I know the question isn't worded well. I'm a little new to this.

I've recently taken a look at Absurdist philosophy, primarily by reading works by Camus, and I feel that it is the most accurate philosophy I've come across. However, I have an issue with how Absurdism deals with morality.

As I understand it, Absurdism is inherently amoral, in that there is no moral or immoral. There is not guilt, only responsibility. Mersault is responsible for killing the anonymous Arab, but is not guilty. It is not a matter of an outside arbiter judging what you do; the only judge is consequences.

Absurdism then appears to be a philosophy that justifies any action, whether you kill a man or save one, it makes no difference.

Yet, Camus was something of a moralist. He believed morality should guide politics, which seems completely at odds with his philosophy. Camus was a primarily a libertarian socialist (perhaps anarcho-socialist), and that political leaning is also at odds with Absurdism. With no guilt, why care for anyone but yourself? Why bother with a system that aims to help everyone? How could he take any moral stance at all?

It may be that I simply haven't read enough of Camus' works to fully understand him. I agree with much of his political leanings, and also his philosophy, but I cannot help but think they are incompatible.

So then, how can an Absurdist be moral?

  • 2
    You asked, "Why care for anyone but yourself?" I ask, "Why care for yourself in the first place?" It's a fact of our natures that we do care about certain people, including ourselves and including some others. To be moral is simply to express one's nature.
    – causative
    Jul 25, 2022 at 22:46
  • You're on a big rock floating in space with billions of others. If people don't help each other, then the prognosis is poor. But when people work together well, it's actually enjoyable and fulfilling. So, the choice is pretty simple.
    – Scott Rowe
    Jul 26, 2022 at 0:49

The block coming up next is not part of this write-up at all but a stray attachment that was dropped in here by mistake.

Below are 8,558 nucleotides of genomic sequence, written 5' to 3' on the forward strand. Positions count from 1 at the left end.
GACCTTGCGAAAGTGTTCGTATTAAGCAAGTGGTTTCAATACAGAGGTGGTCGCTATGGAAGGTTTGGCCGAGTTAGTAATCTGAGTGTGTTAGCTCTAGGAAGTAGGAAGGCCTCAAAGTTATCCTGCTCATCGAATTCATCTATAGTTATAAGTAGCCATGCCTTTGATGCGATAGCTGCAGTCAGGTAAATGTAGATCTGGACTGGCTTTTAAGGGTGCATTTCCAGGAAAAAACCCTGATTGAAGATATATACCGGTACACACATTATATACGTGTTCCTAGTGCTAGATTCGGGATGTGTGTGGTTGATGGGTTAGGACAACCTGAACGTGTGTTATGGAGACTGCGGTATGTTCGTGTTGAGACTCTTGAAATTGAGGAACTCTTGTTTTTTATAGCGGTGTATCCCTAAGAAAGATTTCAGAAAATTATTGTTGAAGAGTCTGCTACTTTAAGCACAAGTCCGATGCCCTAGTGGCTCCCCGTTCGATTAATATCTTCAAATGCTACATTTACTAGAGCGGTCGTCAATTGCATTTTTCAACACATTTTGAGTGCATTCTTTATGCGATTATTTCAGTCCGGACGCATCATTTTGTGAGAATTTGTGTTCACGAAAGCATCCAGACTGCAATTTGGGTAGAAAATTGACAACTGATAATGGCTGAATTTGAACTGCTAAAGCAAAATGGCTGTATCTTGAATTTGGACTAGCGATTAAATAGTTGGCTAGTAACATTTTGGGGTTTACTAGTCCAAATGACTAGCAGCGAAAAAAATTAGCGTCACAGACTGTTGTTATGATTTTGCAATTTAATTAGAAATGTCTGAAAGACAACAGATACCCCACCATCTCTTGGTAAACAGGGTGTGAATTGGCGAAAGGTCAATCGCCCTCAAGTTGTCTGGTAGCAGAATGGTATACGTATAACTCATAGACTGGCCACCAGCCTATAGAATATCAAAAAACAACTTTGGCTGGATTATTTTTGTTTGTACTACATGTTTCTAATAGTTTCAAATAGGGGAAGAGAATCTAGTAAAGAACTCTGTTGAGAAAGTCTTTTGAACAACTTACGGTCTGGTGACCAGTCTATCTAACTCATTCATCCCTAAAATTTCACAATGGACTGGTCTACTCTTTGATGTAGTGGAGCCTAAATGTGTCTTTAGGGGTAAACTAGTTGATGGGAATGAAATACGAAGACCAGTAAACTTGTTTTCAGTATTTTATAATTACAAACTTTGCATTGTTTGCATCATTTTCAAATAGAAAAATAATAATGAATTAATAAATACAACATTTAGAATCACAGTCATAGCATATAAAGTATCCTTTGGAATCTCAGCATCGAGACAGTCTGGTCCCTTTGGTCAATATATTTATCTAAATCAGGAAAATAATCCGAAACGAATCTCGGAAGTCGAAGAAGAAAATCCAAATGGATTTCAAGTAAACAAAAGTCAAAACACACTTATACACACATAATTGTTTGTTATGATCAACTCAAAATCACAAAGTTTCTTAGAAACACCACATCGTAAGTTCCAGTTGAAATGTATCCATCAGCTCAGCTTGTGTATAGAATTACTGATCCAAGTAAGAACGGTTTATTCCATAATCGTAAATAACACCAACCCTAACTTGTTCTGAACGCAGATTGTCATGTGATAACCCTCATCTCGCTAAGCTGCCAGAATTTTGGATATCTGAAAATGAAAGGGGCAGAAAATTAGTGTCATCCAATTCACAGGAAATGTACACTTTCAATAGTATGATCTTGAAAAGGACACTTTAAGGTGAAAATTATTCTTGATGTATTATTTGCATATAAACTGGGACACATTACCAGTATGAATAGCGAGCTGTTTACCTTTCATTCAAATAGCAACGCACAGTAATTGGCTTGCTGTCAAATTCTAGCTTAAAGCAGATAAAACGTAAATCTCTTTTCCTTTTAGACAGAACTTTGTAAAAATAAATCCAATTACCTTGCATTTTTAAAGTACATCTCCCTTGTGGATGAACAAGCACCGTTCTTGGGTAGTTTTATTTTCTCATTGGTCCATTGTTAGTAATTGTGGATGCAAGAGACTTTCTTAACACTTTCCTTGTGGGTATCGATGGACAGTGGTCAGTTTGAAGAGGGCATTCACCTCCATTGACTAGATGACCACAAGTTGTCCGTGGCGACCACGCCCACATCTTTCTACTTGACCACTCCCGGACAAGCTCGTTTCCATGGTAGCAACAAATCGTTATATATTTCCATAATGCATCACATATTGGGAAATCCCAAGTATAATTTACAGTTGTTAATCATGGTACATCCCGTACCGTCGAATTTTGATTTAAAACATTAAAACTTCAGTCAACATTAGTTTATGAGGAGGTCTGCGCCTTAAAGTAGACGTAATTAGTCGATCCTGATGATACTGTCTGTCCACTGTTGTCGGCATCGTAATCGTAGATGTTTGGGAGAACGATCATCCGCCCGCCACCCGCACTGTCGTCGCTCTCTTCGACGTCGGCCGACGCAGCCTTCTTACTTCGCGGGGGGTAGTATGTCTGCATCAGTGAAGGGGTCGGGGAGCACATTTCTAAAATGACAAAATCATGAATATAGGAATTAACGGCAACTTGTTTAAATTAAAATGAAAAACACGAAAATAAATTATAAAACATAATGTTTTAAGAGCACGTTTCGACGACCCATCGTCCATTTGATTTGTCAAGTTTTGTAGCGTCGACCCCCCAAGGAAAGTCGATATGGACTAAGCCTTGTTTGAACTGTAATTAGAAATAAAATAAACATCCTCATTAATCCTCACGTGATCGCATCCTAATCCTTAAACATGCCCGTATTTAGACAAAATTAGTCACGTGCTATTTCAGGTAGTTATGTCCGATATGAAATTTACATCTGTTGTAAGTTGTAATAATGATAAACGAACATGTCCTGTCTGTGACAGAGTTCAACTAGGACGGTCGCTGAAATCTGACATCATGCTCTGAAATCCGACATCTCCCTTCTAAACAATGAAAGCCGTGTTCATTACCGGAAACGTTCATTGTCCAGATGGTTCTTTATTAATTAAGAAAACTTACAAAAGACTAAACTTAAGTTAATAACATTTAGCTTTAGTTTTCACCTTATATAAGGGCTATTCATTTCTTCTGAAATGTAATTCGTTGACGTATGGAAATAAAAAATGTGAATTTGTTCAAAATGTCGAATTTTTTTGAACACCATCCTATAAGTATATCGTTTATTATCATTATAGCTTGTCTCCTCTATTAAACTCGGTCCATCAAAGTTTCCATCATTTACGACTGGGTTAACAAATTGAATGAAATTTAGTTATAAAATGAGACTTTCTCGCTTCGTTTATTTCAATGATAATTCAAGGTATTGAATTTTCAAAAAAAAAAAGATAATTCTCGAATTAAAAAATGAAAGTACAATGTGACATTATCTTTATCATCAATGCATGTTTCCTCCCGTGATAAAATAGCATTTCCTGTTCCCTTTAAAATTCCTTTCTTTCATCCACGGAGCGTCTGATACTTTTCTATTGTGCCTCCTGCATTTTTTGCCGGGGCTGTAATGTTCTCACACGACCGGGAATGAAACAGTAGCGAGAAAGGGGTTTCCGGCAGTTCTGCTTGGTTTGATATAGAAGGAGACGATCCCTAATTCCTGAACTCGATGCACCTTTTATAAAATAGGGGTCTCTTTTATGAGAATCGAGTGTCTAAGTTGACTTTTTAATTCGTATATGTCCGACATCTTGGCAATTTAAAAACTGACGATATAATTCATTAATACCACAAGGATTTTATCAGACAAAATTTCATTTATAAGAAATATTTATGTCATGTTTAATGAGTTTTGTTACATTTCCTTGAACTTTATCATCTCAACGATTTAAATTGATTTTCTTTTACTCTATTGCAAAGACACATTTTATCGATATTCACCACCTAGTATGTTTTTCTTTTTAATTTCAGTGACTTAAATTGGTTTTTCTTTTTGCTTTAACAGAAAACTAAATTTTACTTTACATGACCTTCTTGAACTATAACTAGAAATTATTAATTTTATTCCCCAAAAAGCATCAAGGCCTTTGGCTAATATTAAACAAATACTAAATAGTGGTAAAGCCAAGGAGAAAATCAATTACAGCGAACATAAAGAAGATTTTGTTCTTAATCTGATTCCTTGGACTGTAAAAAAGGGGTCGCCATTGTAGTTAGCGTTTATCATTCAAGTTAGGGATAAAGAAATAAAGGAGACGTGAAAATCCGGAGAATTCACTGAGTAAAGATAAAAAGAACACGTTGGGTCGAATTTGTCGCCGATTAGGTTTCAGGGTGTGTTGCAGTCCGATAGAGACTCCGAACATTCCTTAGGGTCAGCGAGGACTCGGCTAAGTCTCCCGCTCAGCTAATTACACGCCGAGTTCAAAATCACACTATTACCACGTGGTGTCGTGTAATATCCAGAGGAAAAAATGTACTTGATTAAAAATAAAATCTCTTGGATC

• 1
    There could be no inconsistency here. Per absurdism most non-absurdists have immense emotional attachment to their unexamined meaning of life by outside influence (The absurd is born of this confrontation between the human need and the unreasonable silence of the world - C. In Myth of Sisyphus) since they firmly believe they found it, which is absurd. After realizing all of these, meaning-making is self-created and pursued without any attachment but a special kind of purified confidence at this final stage of absurdism. In this sense, it's very similar to Buddhism's Anattā doctrine... Jul 26, 2022 at 2:33
  • @causative that we care of ourselves is a matter of individual survival instinct, caring for others is a matter of survival for a group or species - these are not the same thing, as the interests of the group may be different from those of an individual.
    – Roger V.
    Jul 26, 2022 at 7:07
  • 1

1 Answer 1


Are you sure Camus thinks guilt is unnecessary?

Isn't Camus talking about how to be happy despite the failure of every sort of belief that could make us happy, that life is absurd because nothing can make us happy except illusions? Does that mean anything goes? That would be a little quick, and I don't think that's what absurdism and its rebellion means.

You could look into 'truth' in Camus.

Camus answers the questions posed by The Myth of Sisyphus, “Why should I not kill myself?”, and by The Rebel, “Why should I not kill others?”

Apparently, because of "solidarity".

  • I imagine Camus thought he was advocating more than just "be happy", and I very much dislike the idea that a sane person could replace 'ethics' with 'self interest'. YMMV, but my life is not beautiful without other people and their happiness.
    – user61846
    Jul 26, 2022 at 11:04
  • I guess so. I picked up a copy of The Rebel a while ago, and I guess I've got to give it a thorough read now.
    – quixotic
    Jul 26, 2022 at 14:10

You must log in to answer this question.

Not the answer you're looking for? Browse other questions tagged .